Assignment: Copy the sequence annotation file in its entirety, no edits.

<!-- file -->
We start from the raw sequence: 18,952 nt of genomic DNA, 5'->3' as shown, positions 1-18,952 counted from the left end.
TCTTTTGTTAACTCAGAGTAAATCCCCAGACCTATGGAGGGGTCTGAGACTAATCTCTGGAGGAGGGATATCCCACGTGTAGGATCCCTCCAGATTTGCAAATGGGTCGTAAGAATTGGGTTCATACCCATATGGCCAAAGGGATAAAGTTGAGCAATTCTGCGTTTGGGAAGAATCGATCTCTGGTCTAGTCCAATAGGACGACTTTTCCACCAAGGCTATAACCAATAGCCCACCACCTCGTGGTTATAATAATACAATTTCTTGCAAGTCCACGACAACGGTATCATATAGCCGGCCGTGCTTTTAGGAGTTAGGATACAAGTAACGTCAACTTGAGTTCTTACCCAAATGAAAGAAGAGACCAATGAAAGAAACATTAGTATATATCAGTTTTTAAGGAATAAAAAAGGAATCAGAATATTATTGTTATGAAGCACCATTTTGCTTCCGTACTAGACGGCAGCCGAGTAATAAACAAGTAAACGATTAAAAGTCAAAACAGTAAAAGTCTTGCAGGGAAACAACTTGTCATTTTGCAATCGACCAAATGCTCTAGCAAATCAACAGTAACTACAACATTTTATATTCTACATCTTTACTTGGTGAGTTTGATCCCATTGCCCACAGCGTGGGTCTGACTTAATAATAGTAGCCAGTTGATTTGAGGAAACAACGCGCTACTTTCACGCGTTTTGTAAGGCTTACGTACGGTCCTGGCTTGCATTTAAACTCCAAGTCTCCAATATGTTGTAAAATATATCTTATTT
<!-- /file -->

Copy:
We start from the raw sequence: 18,952 nt of genomic DNA, 5'->3' as shown, positions 1-18,952 counted from the left end.
TCTTTTGTTAACTCAGAGTAAATCCCCAGACCTATGGAGGGGTCTGAGACTAATCTCTGGAGGAGGGATATCCCACGTGTAGGATCCCTCCAGATTTGCAAATGGGTCGTAAGAATTGGGTTCATACCCATATGGCCAAAGGGATAAAGTTGAGCAATTCTGCGTTTGGGAAGAATCGATCTCTGGTCTAGTCCAATAGGACGACTTTTCCACCAAGGCTATAACCAATAGCCCACCACCTCGTGGTTATAATAATACAATTTCTTGCAAGTCCACGACAACGGTATCATATAGCCGGCCGTGCTTTTAGGAGTTAGGATACAAGTAACGTCAACTTGAGTTCTTACCCAAATGAAAGAAGAGACCAATGAAAGAAACATTAGTATATATCAGTTTTTAAGGAATAAAAAAGGAATCAGAATATTATTGTTATGAAGCACCATTTTGCTTCCGTACTAGACGGCAGCCGAGTAATAAACAAGTAAACGATTAAAAGTCAAAACAGTAAAAGTCTTGCAGGGAAACAACTTGTCATTTTGCAATCGACCAAATGCTCTAGCAAATCAACAGTAACTACAACATTTTATATTCTACATCTTTACTTGGTGAGTTTGATCCCATTGCCCACAGCGTGGGTCTGACTTAATAATAGTAGCCAGTTGATTTGAGGAAACAACGCGCTACTTTCACGCGTTTTGTAAGGCTTACGTACGGTCCTGGCTTGCATTTAAACTCCAAGTCTCCAATATGTTGTAAAATATATCTTATTT